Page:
NATEF certification includes the following areas: brakes, electrical / electronic systems, engine performance, suspension and steering, automatic transmission and transaxle, engine repair, heating and air conditioning, and manual drive train and axles.

Students may choose from eight certificates that correspond to the ASE certification areas: Automotive Air Conditioning Mechanic, Automotive Electrician, Manual Transmission / Drive Train Technician, Automatic Transmission / Transaxle Technician, Brake Repairer, Engine Repairer, Front End Mechanic, and Tune Up Mechanic.

ASE training has practically become a requirement for good jobs, according to an October article in CollegeBound Network. Automotive techs can set themselves apart and speed past the competition by earning certifications.

"The more certificates our students complete, the more employable they become," Vanover said.

Students can combine their technical courses with general education courses for an Automotive Technician Diploma. The diploma can be especially useful to those who want to show a wide variety of skills, move into management or eventually run their own businesses.

Elliott Curry from Lavalette, WV is planning to get into the business end of auto technology. A 2005 graduate from Pocohantas County High School, he wants to start as a mechanic for a car dealership and work his way up to sales and service manager.

"I've always been around cars and like working with them, Curry said. I took businesses classes at Marshall Community and Technical College and looked on line for an auto technology program that offered hands-on training. So I came to ACTC."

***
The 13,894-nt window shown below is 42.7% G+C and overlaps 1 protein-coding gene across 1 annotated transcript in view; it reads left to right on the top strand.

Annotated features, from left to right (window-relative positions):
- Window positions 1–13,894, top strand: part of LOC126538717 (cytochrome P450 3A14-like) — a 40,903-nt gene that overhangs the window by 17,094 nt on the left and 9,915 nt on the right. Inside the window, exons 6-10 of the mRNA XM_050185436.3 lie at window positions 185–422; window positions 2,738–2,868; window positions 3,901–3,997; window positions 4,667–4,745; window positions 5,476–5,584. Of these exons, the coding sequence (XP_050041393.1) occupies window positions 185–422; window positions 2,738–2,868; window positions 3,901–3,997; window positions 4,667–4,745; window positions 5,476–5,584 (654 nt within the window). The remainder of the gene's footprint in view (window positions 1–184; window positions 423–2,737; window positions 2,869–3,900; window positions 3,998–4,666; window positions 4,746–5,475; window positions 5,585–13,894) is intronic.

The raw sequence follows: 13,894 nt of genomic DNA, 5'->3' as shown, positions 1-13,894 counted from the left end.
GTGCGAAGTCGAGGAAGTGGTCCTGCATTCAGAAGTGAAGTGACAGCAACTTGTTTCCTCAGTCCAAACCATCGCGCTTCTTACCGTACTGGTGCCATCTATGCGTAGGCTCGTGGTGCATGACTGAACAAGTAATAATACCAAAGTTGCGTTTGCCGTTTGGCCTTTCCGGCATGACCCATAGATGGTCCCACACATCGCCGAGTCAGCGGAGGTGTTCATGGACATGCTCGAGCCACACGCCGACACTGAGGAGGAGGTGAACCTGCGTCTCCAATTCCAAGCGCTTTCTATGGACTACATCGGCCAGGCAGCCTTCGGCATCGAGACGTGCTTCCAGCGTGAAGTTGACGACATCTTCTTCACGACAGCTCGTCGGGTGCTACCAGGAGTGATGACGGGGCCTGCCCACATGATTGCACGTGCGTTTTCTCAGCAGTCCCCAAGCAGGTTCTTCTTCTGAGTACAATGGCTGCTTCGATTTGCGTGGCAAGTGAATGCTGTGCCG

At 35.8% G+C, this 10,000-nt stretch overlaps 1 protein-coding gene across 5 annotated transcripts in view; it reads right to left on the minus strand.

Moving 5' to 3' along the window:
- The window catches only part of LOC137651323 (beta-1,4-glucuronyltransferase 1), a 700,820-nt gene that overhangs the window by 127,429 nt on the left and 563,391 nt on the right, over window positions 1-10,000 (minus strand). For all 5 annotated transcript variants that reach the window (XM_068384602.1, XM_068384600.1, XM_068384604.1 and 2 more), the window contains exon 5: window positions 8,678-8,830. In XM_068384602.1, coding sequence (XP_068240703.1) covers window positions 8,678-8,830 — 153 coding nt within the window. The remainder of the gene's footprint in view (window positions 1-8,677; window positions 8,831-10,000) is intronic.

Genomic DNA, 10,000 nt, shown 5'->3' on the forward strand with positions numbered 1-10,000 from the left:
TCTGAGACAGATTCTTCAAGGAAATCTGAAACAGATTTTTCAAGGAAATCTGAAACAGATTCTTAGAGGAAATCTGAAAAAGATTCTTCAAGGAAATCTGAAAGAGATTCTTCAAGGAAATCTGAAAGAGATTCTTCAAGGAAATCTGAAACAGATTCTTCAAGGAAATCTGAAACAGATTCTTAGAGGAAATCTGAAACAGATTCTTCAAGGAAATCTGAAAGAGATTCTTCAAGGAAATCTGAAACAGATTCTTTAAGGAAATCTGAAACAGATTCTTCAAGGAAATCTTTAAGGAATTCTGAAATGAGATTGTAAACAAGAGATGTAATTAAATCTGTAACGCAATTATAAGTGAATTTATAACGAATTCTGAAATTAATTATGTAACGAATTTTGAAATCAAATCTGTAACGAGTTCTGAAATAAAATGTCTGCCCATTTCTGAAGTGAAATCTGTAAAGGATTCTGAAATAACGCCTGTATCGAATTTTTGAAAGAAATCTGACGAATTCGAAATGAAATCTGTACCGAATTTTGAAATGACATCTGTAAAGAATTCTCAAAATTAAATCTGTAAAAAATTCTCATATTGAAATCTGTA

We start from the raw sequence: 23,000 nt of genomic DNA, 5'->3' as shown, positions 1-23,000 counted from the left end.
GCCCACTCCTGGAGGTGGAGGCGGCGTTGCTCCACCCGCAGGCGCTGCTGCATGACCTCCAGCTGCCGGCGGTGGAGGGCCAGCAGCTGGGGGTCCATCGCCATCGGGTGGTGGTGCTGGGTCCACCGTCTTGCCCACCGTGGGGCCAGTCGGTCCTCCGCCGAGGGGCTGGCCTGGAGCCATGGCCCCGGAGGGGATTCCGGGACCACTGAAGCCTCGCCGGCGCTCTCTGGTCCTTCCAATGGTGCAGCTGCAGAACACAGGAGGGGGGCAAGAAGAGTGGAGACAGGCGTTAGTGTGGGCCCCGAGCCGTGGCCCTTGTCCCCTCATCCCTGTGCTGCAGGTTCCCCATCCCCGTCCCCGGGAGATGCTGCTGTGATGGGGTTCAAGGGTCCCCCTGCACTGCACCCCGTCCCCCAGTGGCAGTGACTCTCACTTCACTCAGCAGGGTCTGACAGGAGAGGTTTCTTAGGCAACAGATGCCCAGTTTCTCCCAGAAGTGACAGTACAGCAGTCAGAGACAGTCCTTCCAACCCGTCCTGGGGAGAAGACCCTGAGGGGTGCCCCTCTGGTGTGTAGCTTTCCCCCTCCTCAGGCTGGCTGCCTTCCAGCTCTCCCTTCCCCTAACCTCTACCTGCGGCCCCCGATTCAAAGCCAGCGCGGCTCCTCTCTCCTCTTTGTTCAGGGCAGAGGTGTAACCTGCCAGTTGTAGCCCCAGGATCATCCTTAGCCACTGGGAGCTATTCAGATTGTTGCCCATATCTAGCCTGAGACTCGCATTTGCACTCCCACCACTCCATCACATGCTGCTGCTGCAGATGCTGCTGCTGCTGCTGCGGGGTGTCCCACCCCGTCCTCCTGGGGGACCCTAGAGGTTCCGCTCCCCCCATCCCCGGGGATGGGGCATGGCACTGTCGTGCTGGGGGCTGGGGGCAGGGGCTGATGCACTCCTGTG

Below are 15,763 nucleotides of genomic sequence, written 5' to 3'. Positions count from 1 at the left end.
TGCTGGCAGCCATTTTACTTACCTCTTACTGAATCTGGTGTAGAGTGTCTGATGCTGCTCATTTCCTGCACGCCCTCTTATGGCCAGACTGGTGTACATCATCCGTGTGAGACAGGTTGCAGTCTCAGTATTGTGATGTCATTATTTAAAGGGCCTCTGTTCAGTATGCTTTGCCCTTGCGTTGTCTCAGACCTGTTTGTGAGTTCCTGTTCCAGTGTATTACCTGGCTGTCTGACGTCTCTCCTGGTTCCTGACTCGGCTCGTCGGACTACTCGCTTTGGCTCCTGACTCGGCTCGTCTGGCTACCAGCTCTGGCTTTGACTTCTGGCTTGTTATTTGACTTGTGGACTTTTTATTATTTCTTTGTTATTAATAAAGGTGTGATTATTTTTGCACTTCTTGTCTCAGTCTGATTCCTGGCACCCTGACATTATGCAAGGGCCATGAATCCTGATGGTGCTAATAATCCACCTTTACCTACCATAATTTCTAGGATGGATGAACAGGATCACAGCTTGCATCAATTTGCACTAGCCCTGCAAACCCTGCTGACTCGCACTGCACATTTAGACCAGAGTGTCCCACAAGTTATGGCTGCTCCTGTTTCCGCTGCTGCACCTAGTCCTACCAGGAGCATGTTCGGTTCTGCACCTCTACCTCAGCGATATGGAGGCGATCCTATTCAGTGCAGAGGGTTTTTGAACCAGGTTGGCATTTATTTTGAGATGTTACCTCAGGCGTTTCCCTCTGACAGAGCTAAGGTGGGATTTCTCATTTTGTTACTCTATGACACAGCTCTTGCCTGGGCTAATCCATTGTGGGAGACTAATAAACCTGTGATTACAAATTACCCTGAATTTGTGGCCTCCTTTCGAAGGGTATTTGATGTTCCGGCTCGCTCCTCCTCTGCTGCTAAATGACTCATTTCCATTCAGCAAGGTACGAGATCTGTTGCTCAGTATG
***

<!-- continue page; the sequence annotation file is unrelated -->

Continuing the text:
He will graduate this December with an Associate of Applied Arts degree. "The degree will help me get in the door now and will help me qualify later for promotions," he said.

Certificate and diploma credits may be also applied to an Associate of Applied Science Degree in General Occupational/Technical Studies.

"Almost every industry is looking for people who have earned credentials after high school, and the auto service industry is no exception," Vanover said.

"We work with an advisory board of Advisory Board of local dealers and independent garage owners and community representative to make sure were teaching what employers want," Vanover said. "We are also ready to work with area employers one-on-one to get students who meet their needs."

"From an interest point of view, Automotive Technology is obviously a good field for those who like working with cars," Vanover added. "From a practical point of view, its also a good field for people looking for long term employment possibilities. To some extent, the field is recession proof, since car repairs and service will always be needed. And these jobs wont be outsourced."

Classes and labs are held at the Roberts Drive Campus. For more information about the Automotive Technology program or spring courses, contact Vanover at 326-2499 or email: